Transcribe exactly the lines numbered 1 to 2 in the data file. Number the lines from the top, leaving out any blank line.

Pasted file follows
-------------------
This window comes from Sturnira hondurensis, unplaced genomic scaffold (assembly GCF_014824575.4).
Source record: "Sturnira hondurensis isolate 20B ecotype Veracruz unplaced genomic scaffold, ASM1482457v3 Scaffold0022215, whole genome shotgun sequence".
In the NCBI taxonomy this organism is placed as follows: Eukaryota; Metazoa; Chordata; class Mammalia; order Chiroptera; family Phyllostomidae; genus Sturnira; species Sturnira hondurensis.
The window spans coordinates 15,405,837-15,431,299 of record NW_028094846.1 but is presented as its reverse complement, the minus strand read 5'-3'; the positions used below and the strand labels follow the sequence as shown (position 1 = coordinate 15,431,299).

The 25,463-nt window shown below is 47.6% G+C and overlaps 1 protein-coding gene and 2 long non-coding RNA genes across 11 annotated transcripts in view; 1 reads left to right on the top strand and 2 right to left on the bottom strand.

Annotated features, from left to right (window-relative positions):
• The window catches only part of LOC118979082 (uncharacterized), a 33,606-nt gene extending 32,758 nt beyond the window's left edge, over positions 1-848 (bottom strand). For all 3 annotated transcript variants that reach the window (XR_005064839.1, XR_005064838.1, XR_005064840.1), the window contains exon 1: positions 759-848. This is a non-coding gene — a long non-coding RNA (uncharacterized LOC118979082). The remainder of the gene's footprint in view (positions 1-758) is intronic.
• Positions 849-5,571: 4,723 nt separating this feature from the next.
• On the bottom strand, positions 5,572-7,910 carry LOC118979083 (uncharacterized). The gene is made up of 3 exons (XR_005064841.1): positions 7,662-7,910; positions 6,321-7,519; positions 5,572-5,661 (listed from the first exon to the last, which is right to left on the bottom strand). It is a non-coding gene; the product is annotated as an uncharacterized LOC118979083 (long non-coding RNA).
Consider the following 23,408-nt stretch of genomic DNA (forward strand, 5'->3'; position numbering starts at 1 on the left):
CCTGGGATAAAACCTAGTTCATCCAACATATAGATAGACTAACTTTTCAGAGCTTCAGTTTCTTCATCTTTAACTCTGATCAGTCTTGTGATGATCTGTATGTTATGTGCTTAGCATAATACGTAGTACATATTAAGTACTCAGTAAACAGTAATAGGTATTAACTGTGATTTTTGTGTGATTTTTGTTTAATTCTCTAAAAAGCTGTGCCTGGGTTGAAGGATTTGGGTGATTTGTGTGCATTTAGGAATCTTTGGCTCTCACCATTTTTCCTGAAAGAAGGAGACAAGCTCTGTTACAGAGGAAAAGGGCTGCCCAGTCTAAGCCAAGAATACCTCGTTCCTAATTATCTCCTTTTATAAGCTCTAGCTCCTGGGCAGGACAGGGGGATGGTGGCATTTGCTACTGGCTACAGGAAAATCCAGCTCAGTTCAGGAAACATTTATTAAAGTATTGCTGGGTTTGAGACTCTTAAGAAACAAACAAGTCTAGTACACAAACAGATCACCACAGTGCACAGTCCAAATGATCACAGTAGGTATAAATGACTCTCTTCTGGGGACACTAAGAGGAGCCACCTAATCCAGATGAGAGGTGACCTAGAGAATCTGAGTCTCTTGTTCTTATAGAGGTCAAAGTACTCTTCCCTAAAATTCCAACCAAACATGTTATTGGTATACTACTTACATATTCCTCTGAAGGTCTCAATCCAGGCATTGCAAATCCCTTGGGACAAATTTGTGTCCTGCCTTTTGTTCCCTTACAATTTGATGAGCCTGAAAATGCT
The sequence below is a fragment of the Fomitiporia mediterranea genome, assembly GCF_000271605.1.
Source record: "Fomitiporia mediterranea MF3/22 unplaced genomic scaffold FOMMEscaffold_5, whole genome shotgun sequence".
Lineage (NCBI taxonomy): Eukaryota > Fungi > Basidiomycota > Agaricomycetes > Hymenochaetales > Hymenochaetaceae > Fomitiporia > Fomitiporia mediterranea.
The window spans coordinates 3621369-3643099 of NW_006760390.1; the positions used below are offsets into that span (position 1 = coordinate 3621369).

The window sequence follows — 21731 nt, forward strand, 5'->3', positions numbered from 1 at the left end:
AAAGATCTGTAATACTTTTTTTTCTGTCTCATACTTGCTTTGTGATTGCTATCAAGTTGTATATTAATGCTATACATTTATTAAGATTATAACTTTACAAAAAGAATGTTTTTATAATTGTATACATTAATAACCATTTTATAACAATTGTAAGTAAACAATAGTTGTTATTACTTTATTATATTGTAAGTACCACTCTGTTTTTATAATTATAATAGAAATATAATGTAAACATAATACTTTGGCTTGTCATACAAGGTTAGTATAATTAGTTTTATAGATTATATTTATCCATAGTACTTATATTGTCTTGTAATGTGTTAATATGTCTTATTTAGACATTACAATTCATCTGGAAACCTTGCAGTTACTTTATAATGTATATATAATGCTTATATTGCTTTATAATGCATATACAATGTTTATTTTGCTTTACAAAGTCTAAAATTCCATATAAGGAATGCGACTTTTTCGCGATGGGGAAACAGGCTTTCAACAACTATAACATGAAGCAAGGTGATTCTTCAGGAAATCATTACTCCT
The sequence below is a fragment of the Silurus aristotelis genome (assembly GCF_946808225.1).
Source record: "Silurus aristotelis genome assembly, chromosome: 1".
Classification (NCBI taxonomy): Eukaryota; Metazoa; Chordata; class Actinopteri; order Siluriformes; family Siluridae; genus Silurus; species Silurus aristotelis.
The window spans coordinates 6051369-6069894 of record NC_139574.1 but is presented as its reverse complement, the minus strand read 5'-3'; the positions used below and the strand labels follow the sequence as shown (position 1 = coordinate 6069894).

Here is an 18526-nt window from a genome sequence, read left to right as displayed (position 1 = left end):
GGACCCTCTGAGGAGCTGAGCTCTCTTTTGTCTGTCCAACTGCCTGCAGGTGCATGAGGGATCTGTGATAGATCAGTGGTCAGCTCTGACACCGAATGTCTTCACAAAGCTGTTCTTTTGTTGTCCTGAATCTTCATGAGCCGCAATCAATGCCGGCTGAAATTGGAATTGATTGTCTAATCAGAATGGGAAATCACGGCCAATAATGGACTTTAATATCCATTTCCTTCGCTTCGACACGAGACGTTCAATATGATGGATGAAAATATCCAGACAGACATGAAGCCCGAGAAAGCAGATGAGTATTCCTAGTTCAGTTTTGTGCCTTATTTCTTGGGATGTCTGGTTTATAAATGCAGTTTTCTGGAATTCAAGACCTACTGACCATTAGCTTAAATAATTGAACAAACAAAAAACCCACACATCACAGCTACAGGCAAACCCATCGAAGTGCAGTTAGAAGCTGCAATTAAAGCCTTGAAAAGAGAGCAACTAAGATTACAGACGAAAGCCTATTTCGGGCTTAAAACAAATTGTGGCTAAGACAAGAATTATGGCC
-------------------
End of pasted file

This window comes from Sturnira hondurensis, unplaced genomic scaffold (assembly GCF_014824575.4).
Source record: "Sturnira hondurensis isolate 20B ecotype Veracruz unplaced genomic scaffold, ASM1482457v3 Scaffold0022215, whole genome shotgun sequence".